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She was powered by an oil-fired triple expansion engine, which now stands proud of the sea bed so it is easy to look all around it.

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The many crevices between the items in the cargo have provided ideal homes for generations of Tompot Blennies which are found all over the wreck. This pair were having a territorial dispute when I came upon them and ignored me until they had decided who was top tompot!

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The bow of a ship is one of the strongest parts and so survives the sea for the longest. This is also the shallowest point, and where the shotline was attached; you can see that there is quite a bit of algae in this shallower water.

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dives

HMS Elk

Every classic cub boat weekend should involve diving a couple of wrecks. I had a most enjoyable tour of the Elk last weekend- late summer sun and a lack of particulates in the water provided us with good visibility. This ship was a pre-war steam trawler which was drafted into service as a mine sweeper during WWII, and sank in the mouth of Plymouth Sound in about 30m of water. It is a relatively compact wreck and sits upright on the sea bed, so can be seen from stem to stern and back in a single dive.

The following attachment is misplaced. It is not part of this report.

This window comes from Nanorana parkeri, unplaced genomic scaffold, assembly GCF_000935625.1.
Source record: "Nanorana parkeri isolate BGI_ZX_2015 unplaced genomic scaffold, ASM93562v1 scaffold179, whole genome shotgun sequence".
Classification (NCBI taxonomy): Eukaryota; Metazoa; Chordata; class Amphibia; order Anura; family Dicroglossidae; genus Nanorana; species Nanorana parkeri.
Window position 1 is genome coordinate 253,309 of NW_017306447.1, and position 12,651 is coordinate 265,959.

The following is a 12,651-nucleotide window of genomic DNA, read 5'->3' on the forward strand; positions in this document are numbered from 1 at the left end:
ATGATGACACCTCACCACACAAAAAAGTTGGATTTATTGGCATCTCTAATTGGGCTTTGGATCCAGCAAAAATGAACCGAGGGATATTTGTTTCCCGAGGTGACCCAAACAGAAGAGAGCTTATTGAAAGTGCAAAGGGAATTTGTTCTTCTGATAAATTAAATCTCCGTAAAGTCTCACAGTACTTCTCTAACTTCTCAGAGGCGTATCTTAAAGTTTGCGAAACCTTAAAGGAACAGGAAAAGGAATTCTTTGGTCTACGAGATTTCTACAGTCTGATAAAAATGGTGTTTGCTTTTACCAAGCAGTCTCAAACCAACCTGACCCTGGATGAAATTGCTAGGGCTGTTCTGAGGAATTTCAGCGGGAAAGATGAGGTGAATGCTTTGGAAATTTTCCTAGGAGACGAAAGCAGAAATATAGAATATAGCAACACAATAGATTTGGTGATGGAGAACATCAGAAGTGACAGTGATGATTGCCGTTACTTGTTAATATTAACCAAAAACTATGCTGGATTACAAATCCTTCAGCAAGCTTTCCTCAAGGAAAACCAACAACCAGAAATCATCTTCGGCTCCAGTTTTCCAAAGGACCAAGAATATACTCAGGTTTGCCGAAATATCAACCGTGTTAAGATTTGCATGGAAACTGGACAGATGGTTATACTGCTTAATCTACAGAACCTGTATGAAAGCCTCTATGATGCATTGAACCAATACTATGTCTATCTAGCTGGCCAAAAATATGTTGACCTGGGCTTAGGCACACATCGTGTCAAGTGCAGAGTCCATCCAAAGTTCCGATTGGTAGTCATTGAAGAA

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The wreck was shotted straight on the bow and we were greeted by a large shoal of Bib.

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So many fish…ERB_4407

…happy to share the wreck with us

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Swimming towards the stern, the decks have mostly fallen through, the wreck is still very “ship-like”. The boiler is found amidshipsERB_4410ERB_4426

Stern of the wreck – time to turn back.

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Triple expansion steam engine.

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Back to the boiler again.

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Surrounded by Bib for the whole dive.

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Return to the bow for our ascent back up the shot line.

dives

It must be spring

Spring has sprung – despite distinctly murky conditions on the James Eagan Lane this weekend, there were Oaten Pipe Hydroids (Tubularia indivisa) aplenty to see. The numbers of these marvellous creatures explode in early spring, that is until the nudibranch eggs hatch and they all get munched!ERB_0443

Nikon D500, Nikon AF-S 60mm with +5 diopter